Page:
Scripps Interactive Is Latest to Sign a Content Deal With Snap

Snap Inc. just inked a deal with Scripps Networks Interactive (which owns the Cooking Channel, DIY Network, Food Network, Travel Channel, HGTV and others) with plans to produce original versions of hit shows such as “House Hunters” and “Chopped.” The new deal is the latest among media companies aiming to reach Snapchat’s youthful demographics with original shows. ABC, A+E Networks, BBC, Discovery, ESPN, NBCUniversal, the NFL, MGM, Turner and Vice Media are among those that already have original show deals with Snap. Continue reading Scripps Interactive Is Latest to Sign a Content Deal With Snap

Netflix Inks Licensing Deal with Chinese Online Video Platform

Streaming video giant Netflix will finally enter the Chinese market, via a newly inked licensing deal with iQIYI, one of that country’s streaming platforms. When Netflix launched its efforts to go global a year ago, it failed to make deals in only a few countries, among them China, Iran and North Korea. Although not many details of the new arrangement have been made public, what is known is that Netflix content will be available on a day-and-date or near-simultaneous basis, as with other global territories. Continue reading Netflix Inks Licensing Deal with Chinese Online Video Platform

NAB 2017: NextGen TV Will Bring Innovation, New Revenues

An NAB panel on upcoming changes in Digital TV, moderated by NAB vice president of spectrum policy Alison Neplokh, focused on the challenges and promises of deploying ATSC 3.0., or as an increasing number of industry experts are dubbing it, NextGen TV. Neplokh noted that FCC chair Ajit Pai stated the rules will be in place by the end of 2017, enabling broadcasters to adopt it quickly. South Korea is also going online with ATSC 3.0 next month, allowing U.S. broadcasters to learn from its experiences. Continue reading NAB 2017: NextGen TV Will Bring Innovation, New Revenues

Hacker Releases Original Netflix Content, Threatens Networks

A hacker group that goes by the name “TheDarkOverlord” has reportedly stolen episodes from a number of television shows. Over the weekend, 10 episodes from the upcoming fifth season of “Orange Is the New Black” was shared after Netflix did not meet ransom requests. The hackers may have access to up to three dozen series from networks including ABC, CBS, Fox, FX, IFC, NatGeo and NBC. It provided a list of TV series and a few movies to cybersecurity blog DataBreaches.net, claiming that the content was stolen from audio post-production facility Larson Studios. Continue reading Hacker Releases Original Netflix Content, Threatens Networks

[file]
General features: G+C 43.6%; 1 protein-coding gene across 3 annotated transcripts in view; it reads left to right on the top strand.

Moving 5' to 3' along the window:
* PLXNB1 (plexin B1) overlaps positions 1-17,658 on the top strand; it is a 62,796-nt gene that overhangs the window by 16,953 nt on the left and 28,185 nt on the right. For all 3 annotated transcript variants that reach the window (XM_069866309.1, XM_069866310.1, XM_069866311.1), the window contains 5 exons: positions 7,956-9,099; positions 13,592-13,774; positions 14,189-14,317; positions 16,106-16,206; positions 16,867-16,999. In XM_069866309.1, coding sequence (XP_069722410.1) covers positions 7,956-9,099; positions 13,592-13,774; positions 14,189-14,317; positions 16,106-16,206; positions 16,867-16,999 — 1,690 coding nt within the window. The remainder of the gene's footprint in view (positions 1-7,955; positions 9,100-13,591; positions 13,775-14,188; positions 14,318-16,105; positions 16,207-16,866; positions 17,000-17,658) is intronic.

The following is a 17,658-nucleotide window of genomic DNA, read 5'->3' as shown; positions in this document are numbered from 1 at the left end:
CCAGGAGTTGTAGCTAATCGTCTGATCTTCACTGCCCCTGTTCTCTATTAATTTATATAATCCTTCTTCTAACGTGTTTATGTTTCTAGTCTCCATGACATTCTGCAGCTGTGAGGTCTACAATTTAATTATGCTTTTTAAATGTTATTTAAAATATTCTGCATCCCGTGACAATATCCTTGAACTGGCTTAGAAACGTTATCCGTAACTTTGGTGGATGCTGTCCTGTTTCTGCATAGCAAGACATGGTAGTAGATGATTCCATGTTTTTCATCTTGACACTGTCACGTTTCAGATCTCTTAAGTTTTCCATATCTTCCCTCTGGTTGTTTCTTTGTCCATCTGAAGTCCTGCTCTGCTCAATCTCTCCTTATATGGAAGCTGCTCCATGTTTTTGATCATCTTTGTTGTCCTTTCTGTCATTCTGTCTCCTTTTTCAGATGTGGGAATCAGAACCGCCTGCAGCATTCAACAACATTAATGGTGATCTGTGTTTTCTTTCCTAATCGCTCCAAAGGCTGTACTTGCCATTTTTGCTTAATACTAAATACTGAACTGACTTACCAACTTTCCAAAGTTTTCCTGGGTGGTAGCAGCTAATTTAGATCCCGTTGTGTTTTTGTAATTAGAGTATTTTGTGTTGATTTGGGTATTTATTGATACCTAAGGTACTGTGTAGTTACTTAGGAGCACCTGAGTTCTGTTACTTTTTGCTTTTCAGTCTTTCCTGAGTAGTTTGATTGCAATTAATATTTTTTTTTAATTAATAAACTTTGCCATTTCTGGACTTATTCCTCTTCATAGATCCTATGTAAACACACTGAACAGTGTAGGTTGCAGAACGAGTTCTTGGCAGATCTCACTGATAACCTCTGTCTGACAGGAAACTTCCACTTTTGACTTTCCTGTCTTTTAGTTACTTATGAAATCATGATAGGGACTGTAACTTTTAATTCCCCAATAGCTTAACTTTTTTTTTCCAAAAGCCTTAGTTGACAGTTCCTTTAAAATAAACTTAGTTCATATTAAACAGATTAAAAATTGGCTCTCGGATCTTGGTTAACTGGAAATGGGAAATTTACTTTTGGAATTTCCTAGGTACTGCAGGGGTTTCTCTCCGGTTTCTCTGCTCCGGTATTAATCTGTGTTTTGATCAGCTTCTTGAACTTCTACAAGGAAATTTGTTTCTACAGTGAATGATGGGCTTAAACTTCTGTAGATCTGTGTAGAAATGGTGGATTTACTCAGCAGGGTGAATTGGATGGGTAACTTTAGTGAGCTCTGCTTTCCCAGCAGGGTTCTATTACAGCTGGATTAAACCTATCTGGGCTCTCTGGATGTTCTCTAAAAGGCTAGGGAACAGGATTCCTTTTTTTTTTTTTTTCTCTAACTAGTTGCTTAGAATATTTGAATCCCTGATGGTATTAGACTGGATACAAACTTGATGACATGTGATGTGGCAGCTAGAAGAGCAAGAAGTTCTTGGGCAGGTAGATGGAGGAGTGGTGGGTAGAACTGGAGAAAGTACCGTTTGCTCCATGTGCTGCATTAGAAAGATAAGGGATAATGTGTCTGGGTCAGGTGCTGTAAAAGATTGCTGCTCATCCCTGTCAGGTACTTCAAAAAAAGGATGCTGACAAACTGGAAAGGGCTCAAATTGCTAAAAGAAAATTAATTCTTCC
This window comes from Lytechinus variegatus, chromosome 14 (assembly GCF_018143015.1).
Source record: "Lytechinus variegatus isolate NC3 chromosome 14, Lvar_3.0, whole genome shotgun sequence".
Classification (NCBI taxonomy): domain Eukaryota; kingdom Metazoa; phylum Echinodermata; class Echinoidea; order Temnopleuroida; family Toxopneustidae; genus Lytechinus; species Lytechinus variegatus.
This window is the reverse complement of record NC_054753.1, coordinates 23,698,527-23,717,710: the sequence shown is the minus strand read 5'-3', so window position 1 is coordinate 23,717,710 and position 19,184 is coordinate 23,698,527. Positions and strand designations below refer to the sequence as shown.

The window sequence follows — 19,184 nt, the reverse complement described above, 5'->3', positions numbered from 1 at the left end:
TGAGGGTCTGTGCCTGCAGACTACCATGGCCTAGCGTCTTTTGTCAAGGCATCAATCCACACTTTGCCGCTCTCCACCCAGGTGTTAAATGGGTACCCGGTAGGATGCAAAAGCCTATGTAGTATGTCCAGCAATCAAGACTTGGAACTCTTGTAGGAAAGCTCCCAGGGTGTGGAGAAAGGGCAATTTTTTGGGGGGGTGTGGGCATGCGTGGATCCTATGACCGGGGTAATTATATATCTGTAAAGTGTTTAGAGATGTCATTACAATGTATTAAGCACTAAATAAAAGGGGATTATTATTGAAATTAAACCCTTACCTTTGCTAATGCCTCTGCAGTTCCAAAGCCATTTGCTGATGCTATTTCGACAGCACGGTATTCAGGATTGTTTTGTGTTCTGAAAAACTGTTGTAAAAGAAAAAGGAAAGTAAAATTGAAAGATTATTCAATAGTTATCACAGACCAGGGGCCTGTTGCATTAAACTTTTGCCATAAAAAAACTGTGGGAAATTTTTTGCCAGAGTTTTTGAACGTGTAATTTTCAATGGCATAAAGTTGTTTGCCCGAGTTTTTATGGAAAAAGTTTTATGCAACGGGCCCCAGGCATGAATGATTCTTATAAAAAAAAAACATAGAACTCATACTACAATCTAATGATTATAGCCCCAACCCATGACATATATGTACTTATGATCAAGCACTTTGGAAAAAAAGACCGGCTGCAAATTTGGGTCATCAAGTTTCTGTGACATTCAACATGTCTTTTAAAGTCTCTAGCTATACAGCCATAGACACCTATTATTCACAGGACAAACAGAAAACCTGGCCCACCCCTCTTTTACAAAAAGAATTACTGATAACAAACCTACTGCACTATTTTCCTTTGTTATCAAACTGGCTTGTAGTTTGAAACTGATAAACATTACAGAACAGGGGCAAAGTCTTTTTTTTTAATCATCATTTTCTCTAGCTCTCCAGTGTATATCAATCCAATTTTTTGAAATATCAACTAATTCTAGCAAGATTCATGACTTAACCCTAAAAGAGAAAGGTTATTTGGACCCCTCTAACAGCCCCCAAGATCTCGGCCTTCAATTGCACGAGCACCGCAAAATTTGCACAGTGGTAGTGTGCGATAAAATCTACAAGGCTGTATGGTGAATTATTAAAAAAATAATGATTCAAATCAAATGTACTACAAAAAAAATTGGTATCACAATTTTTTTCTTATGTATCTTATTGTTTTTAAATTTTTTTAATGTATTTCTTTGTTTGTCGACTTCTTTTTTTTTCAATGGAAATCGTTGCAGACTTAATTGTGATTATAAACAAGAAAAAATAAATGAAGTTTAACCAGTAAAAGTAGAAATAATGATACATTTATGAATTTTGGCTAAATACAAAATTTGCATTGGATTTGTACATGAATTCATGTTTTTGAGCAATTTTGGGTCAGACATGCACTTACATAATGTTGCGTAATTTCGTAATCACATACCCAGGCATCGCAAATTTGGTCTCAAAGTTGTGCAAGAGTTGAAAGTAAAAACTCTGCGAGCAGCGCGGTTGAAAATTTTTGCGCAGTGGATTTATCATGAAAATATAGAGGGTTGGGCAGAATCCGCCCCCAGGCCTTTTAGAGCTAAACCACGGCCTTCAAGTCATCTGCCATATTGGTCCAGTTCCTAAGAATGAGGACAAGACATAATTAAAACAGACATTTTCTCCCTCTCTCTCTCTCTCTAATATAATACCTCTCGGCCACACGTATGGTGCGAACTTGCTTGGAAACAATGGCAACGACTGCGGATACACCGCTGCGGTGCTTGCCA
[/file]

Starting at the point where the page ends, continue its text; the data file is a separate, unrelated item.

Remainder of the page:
FCC Chair Unveils Sweeping Changes to Net Neutrality Rules

FCC chair Ajit Pai yesterday outlined his proposed changes to net neutrality rules and the federal regulation of ISPs. Pai is calling for high-speed Internet service to no longer be classified as a public utility, as a counter to policy approved under the Obama administration intended to treat the delivery of all online content equally. Pai’s proposal would lessen new rules and largely leave policing to the industry. He believes strict regulation of telecom, broadcast and cable companies is detrimental to business and innovation. However, his proposals will likely face resistance from companies and advocacy groups that fear such changes would result in broadband providers awarding unfair accommodations to specific news and video sites. Continue reading FCC Chair Unveils Sweeping Changes to Net Neutrality Rules

NAB 2017: Sling Announces New Hardware Plus AirTV Promo

Sling Media announced its $999 SlingStudio hardware this week, intended as a cost effective and easy-to-use alternative for video creators who plan to share live video streams via Facebook Live or YouTube. Sling TV is also offering a significant discount on its AirTV Player and AirTV Adapter for customers who prepay for at least three months of service. Introduced at CES in January, AirTV is an OTA/OTT box that runs on Android TV. According to Sling TV CEO Roger Lynch, a recent study found that four out of five pay TV subscribers are interested in a la carte TV. Continue reading NAB 2017: Sling Announces New Hardware Plus AirTV Promo

NAB 2017: Parks Associates Study Finds That TV Is Still King

Parks Associates debuted a report looking at trends in OTT, focusing on 2010 through 2016. Senior research analyst Glenn Hower stated that TV remains the top viewing platform by hours of video watched in U.S. households. “Yes, people do watch video on lots of devices,” said Hower. “But it hasn’t cannibalized TV.” Among those devices, viewing on computers has leveled out, whereas mobile phones and tablets have seen modest increases, but low overall viewership, which means people are watching a lot of short form content.” Continue reading NAB 2017: Parks Associates Study Finds That TV Is Still King